GNOME 3.26 'Manchester' desktop environment is here, Linux fans!

When people think of Linux-based operating systems, they often imagine people typing in a terminal or coding in a basement while drinking Mountain Dew -- yeah, those stupid old stereotypes still exist, sadly. While that is surely part of the user base, other users choose an open source operating system for nothing more than using their computer as a tool. In other words, some folks use Ubuntu, Fedora, or other distros just to get normal stuff done -- word processing, web surfing, and more. No terminal. No coding. No religious-like experiences.

For these Linux users, and others, the desktop environment sort of is the operating system. It is how they interact with their computer and launch their apps -- what's under the hood doesn't necessarily matter. For many, GNOME 3 is their preferred environment, and for good reason -- it is beautiful, intuitive, and getting better all the time. Today, GNOME 3.26 codenamed 'Manchester' sees release. It is chock full of improvements, such as a much-needed refreshed settings menu, enhanced search, and color emoji! Yes, Linux users like using the silly symbols too!

"System search has been improved for GNOME 3.26. Results have an updated layout which makes them easier to read and shows more items at once. Additionally, it's now possible to search for system actions, including power off, suspend, lock screen, log out, switch user and orientation lock. (Log out and switch user only appear if there’s more than one user. Orientation lock is only available if the device supports automatic screen rotation.) These search features can be accessed in the usual way: click Activities and type into the search box, or simply press 'super' and start typing," says the GNOME Project.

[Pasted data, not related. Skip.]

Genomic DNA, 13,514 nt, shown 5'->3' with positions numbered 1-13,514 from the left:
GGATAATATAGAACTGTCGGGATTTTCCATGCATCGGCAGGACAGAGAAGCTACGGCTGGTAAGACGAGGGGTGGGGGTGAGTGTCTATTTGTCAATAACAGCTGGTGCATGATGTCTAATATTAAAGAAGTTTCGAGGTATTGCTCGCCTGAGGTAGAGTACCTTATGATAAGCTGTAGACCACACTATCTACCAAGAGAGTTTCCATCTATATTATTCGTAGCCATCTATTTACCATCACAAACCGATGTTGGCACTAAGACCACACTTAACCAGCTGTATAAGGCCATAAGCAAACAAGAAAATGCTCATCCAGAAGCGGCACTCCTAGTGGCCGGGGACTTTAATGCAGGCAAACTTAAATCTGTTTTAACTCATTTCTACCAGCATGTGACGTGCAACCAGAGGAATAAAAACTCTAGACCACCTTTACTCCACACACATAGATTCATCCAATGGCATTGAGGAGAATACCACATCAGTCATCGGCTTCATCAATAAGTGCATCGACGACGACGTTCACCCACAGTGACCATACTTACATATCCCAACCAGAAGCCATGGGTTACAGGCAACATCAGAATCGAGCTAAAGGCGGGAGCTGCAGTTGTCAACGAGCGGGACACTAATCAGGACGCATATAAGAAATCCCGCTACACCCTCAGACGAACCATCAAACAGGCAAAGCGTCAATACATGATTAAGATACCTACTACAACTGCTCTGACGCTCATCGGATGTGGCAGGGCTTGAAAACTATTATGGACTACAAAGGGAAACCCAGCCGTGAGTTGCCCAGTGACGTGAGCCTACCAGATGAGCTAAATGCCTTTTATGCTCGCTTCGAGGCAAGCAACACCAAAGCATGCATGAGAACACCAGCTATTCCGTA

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The project further says, "GNOME 3.26 introduces a new layout to the Settings application. The previous grid of icons is gone and, in its place, a sidebar allows switching between different areas. The new sidebar makes it much easier and quicker to navigate the settings application and places the most commonly used settings within easy reach. It also means that the Settings window is now bigger and can be resized, which is more comfortable in a lot of situations. GNOME's network settings have been improved as part of this work: Wi-Fi now has its own dedicated settings area and network settings dialogs have been reworked, so that they are neater, clearer and easier to use."

GNOME 3.26 has many other changes (24,105 actually!), with just some listed below. You can read the full release notes here.

The easiest way to try GNOME 3.26 is to wait for the desktop environment to become available for your favorite Linux distribution. Ubuntu users, for instance, won't have to wait long; GNOME 3.26 will be the default DE for version 17.10 which is due next month. Users of other Linux-based operating systems might have a longer wait, unfortunately.

Are you excited for GNOME 3.26? Tell me why in the comments below.